We are talking about how the channels and viewers attitude changed towards the sci-fi shows. However we hardly spoke about the changes of the shows themselves. When the genre lived its golden age the shows like Star Trek, Stargate, Babylon 5 were the major players. Each lasted for at least 5 seasons and were considered really successful. There were striking similarities in these shows. There were many aliens, many planets, exploring of these planets, interstellar policy, interstellar wars, space ships(many,many of them). There were clearly separable good and evil sides. The arch enemies were always cool and intimidating and very iconic(like the Borg or the Goa'uld) and you could certainly miss a few episodes without losing much because they were less serialized.

Todays sci-fi are a bit like X-files. The characters are all human, they live on earth or even if they fly in space they are doing pretty normal things and their greatest problems are "some family issues". An example is SgU which was criticized by the insufficient planet exploration, lack of a central villain and the too much character drama.

Personally I find the "modern" sci-fis much more deeper than the older ones but what if this dramatic change of concept is what causing the sci-fi fans to turn away from the genre?


Summer Glau is so awesome, it isn't even funny!
Blood for the Blood God! Skulls for the Skull Throne!
 
chrisdvanneDate: Thursday, 14 Jul 2011, 18:49 | Message # 8
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It's impossible to give a clear and definitive answer or we would send it to the newtworks and they will make a successful serie of it.

There always have been two types of scifi shows coexisting : the ones who are "in space" and the ones who are "on earth"; it would be difficult to make statistics but it's true that one of them seems to have outnumbered the other recently as you said. I will keep that in mind.

More, if you look at the upcoming scifi shows i mention on my first post, it's true that they're all grounded on earth, except Terra Nova but it's not an intergalactical battle either.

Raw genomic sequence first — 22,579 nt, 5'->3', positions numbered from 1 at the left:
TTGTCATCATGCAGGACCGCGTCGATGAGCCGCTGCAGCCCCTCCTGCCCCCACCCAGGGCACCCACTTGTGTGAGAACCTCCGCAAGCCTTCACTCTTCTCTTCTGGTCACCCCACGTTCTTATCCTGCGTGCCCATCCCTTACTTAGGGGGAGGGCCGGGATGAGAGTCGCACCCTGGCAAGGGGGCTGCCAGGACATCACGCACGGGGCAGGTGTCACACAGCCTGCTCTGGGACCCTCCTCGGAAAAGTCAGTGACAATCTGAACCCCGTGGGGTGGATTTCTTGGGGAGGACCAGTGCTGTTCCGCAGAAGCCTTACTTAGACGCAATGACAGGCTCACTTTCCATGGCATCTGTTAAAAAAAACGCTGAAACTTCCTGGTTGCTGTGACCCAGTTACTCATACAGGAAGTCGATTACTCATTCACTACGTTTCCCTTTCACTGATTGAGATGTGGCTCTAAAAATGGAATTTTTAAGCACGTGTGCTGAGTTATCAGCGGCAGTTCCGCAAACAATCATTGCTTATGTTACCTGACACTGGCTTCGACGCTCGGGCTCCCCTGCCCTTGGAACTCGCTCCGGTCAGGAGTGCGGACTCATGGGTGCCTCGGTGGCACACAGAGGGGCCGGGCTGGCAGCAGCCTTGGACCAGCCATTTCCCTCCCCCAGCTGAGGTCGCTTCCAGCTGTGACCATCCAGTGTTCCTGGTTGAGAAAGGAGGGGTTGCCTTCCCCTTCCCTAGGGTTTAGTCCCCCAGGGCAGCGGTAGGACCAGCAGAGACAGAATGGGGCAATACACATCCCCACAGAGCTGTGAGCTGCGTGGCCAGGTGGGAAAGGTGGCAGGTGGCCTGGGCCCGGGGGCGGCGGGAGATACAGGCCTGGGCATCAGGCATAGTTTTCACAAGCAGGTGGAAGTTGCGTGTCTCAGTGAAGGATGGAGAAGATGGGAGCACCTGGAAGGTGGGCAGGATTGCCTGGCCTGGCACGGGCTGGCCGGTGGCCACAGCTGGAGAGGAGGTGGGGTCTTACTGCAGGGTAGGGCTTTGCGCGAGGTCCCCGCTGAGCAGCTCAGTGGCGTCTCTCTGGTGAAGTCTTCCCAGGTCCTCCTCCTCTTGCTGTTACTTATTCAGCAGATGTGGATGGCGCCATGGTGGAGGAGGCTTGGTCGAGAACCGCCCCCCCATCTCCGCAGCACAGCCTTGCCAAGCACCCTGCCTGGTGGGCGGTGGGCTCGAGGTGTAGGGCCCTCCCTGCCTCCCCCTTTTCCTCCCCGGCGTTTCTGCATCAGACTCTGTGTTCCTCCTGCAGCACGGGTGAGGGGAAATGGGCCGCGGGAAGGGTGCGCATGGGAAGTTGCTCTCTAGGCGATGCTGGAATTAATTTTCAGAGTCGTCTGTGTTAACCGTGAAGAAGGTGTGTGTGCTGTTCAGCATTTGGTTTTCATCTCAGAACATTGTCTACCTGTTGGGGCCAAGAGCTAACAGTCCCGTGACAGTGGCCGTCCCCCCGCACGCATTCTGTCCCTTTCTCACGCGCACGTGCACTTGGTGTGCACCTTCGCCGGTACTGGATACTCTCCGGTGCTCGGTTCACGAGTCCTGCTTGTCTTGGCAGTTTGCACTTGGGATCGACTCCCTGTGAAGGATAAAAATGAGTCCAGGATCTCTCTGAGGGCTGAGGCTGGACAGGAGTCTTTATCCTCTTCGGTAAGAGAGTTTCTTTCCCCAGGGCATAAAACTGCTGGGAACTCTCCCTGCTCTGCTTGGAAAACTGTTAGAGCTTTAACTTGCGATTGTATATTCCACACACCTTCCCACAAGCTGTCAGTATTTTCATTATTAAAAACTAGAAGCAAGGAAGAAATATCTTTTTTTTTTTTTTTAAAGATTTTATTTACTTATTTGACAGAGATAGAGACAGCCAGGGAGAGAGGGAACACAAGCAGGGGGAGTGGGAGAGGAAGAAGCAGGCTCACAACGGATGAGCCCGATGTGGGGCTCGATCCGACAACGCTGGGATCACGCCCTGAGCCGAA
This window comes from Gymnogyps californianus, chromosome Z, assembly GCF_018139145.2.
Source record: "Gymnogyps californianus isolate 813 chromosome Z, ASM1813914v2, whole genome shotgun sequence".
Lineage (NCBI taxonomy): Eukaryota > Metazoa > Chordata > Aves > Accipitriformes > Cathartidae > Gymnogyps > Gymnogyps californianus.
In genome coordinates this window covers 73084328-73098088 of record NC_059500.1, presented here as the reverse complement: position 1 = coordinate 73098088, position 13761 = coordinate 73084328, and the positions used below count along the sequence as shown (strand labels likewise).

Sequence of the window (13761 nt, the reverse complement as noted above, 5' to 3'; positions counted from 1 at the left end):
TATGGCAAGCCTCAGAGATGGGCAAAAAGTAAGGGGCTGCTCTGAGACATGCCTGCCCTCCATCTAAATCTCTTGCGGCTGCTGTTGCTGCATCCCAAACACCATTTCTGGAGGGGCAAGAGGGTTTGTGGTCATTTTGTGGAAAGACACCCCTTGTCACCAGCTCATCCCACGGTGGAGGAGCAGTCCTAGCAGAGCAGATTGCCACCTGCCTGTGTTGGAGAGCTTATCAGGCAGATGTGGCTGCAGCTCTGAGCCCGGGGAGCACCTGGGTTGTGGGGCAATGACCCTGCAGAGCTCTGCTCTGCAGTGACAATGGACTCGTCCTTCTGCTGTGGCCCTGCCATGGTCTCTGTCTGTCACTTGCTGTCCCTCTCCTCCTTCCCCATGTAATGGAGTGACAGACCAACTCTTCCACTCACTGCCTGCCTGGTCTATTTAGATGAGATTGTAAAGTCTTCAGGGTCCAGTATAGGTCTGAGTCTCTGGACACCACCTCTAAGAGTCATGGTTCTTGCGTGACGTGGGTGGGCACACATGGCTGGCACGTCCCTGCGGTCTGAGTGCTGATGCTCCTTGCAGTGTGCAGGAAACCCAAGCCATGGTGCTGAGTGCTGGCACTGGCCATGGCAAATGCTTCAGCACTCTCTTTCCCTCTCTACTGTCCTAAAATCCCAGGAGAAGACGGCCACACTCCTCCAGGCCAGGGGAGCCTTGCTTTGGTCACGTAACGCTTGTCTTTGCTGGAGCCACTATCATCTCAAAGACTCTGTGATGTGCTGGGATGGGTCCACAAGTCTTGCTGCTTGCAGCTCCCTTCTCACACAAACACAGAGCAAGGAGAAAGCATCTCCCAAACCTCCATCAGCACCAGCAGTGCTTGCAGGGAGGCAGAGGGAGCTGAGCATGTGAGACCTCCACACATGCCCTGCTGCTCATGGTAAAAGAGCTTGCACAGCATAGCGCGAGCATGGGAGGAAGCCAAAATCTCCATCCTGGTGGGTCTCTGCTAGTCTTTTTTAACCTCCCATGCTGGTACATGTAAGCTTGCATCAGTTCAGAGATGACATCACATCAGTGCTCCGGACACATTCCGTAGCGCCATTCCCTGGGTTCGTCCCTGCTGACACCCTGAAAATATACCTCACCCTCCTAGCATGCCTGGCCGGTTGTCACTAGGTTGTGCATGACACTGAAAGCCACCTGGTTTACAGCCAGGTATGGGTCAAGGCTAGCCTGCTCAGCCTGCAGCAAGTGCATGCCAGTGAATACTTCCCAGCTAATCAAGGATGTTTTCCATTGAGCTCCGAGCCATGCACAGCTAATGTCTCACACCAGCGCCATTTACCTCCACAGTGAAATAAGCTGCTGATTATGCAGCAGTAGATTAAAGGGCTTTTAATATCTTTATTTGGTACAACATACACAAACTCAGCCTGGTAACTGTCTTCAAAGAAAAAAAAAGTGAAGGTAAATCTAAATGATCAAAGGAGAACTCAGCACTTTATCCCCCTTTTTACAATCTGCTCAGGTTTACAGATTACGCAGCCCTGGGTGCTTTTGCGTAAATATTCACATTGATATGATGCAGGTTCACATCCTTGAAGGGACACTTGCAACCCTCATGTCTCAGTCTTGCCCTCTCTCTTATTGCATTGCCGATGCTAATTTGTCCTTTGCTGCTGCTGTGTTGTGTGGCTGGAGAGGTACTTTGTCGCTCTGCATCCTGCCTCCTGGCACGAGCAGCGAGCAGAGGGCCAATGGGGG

I already skiled over the subject with Devo on the Wiki but i will reserve my answer for a longer article (one more thread for the Wiki ;))


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chrisdvanneDate: Tuesday, 20 Sep 2011, 13:46 | Message # 9
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Comic-Con 2010 : these actors/actresses were involved in a lot of sci-fi shows in the last decade.

Non exhaustive list :
  • Lost
  • V
  • Pushing Daisy
  • Chuck
  • Firefly
  • No Ordinary Family
  • Buffy the Vampire Slayer
  • Angel
  • The Cape
  • Terminator : The Sarah Connor Chronicles


Comic-Con San Diego - July 23, 2010


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chrisdvanneDate: Friday, 03 Feb 2012, 18:09 | Message # 10
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Since most heavily serialised sci-fi series like The Event, Flash Forward, TSCC or V (and Invasion or Surface before them) don't last long on tv, it seems that writers try to balance differently the serialized and procedurial elements of the story, and by that i mean in favor of the procedurial format.
One has to realise that if professional bloggers prefer overarching stories, experience and ratings prove that tv watchers prefer procedurials; the fanbase ready to follow heavily serialised tv shows is not large enough to insure the survival of a show in most cases.
It showed in Alphas (Syfy) to a certain degree; it was even criticized by columnist working for entertainment and tv websites because the overarching story was not present enough in some episodes. Terra Nova (FOX) followed a similar pattern : the pilot opens many interesting overarching stories, then they are somewhat forgotten in the middle of the season (except a mention at the end of the episode), then they come back in the last two episodes and culminate on a cliffhanger.
This pattern has insured Alphas a second season and it would have been the same already for Terra Nova if the show had not so many flaws (contrarily to Alphas).

A newcommer has accentuated this pattern, namely Alcatraz (FOX).



The promo trailer (before it aired) led us to think it would be heavily serialized because they emphasized the mystery around the disappearance and reapperance of the 63's; though it turned out Alcatraz is pure procedurial with a 63-of-the-week and the bigger mythology is evoked furtively at the end of the episode.
Will this strategy be a winning one? Though the ratings for Alcatraz are not amazing (it pulled a 2.8 in 18-49 adult demo last Monday), it looks unlikely to be cancelled at this stage (but it was paired against NBC and CBS repeats this time).


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The1RussterDate: Saturday, 04 Feb 2012, 19:25 | Message # 11
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Episodic and serialized has both its advantages and drawbacks.

I like the concept of a season long story arc or theme which links the episodes. In that environment you can have one to many stand alone episodes depending on length of the season. That also allows the inclusion of some element in that standalone episode that can be used later in the main story arc thus making what seemed a one-shot a part of the whole. SG1 did that very effectively.